DARMSTADT, Germany — The scores are in, and according to the “Nation’s Report Card,” students at military schools — particularly minority students — rank higher than their stateside peers in the sciences.

Results from the 2005 National Assessment of Educational Progress tests, also known as the nation’s report card, show Department of Defense Education Activity students overall perform at or near the top in science. Among black and Hispanic children, DODEA students earned the highest science scores in the nation.

“These results show the strength of our program and the strength of the military community,” said Jim Jarrard, DODEA coordinator for the tests. “We focus on every kid.”

The NAEP test is administered to fourth- and eighth-grade students nationwide. The tests are mandatory for reading and math, but are voluntary for science, writing, U.S. history, civics, geography, and the arts. Forty-four states chose to participate in the science exam, officials said, with the final results released last week.

Eighth-grade DODEA students earned the fourth highest science score in the nation, 160, which was 13 points above the national average and just four points below top-ranked North Dakota.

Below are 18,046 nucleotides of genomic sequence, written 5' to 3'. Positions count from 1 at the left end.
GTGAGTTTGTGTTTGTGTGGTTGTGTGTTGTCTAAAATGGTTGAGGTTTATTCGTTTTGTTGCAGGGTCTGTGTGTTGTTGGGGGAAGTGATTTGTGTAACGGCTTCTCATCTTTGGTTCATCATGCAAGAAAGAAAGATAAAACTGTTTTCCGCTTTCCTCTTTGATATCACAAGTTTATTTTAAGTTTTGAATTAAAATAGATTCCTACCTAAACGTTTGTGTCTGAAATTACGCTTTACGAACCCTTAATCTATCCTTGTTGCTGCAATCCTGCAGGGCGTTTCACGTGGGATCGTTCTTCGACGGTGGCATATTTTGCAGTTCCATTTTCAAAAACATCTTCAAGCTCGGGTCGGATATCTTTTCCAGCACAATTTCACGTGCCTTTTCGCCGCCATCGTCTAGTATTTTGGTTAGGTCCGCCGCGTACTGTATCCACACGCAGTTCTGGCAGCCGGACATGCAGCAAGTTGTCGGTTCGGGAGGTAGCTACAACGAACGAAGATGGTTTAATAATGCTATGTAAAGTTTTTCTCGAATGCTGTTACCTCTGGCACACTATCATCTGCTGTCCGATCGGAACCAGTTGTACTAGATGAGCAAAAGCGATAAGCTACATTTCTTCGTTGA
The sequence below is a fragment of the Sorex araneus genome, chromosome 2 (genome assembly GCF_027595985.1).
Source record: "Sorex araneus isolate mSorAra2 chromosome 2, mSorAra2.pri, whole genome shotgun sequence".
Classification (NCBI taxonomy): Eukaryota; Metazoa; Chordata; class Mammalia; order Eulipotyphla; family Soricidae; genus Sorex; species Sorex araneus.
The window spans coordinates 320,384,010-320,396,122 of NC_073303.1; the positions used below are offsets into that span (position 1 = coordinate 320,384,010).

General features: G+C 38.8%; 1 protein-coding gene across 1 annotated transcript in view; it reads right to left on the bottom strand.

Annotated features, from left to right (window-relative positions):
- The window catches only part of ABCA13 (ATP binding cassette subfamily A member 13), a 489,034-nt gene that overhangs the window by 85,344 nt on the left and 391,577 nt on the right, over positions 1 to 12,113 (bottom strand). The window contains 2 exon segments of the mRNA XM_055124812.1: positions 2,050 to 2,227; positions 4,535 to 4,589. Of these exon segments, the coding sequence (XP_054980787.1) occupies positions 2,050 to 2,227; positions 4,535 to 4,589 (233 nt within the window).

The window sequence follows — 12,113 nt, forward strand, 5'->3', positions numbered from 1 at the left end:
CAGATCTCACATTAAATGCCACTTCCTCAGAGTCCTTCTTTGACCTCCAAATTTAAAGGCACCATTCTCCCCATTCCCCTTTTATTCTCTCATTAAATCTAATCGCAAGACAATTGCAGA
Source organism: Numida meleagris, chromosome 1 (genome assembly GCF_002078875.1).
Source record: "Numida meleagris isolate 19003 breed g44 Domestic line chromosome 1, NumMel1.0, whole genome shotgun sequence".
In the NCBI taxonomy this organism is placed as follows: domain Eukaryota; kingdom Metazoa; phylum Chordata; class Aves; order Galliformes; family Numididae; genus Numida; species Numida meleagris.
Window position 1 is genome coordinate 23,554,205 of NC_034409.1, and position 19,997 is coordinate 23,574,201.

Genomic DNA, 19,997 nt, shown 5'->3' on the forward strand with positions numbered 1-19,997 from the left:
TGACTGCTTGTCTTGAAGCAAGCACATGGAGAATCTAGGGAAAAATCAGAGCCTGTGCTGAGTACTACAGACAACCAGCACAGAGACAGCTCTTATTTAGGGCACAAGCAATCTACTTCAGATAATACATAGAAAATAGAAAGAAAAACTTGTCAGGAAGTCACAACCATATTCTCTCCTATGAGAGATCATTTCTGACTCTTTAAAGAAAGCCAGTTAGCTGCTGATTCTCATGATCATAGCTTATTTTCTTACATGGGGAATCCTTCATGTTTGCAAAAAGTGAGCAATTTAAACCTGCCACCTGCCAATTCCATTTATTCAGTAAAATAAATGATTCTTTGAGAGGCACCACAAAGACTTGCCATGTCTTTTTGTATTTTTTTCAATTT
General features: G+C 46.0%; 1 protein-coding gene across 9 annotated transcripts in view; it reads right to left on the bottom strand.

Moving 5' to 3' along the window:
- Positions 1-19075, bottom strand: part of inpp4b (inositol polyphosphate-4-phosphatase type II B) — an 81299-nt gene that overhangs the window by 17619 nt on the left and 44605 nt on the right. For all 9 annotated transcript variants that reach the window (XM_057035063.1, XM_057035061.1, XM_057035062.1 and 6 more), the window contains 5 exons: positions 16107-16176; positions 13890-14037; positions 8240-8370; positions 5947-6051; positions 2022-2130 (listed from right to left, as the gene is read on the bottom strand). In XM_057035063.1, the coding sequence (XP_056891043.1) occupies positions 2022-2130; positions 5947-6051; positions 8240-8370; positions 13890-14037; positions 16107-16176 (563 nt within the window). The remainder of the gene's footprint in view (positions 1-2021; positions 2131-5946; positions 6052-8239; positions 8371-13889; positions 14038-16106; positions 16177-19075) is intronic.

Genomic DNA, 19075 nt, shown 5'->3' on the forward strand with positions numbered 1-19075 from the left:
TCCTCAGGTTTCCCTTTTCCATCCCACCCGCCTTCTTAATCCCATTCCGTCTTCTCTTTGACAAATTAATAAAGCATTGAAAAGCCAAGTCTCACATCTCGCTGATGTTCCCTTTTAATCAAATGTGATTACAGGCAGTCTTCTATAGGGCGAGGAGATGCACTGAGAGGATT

DODEA fourth-graders performed about as well, ranking fifth with a score of 156, seven points higher than the national average.

Black students, both fourth- and eighth-graders, at DODEA schools continued to outperform their public school counterparts by earning the highest scores in the country. However, their scores are still below the national average for students of all races.

Hispanic DODEA fourth- and eighth-graders, however, performed above the national average for all students, earning the highest rank in the country when compared to other Hispanic students. This difference was particularly marked at the eighth-grade level. Hispanic DODEA eighth-graders earned a science score of 160, 13 points higher than the national average for all students, and a full 33 points higher than other Hispanics nationwide.

The consistent high performance of minority students at Department of Defense schools is due to both in-school and out-of-school factors, officials said. According to a 2002 study by Vanderbilt University, some reasons for the high minority scores are that DOD schools tend to be small and resources are equally distributed. Also, parents are strongly encouraged to take part in parent-teacher conferences and receive duty time to attend.

The Department of Defense operates more than 200 elementary and secondary schools worldwide, educating more than 100,000 students.

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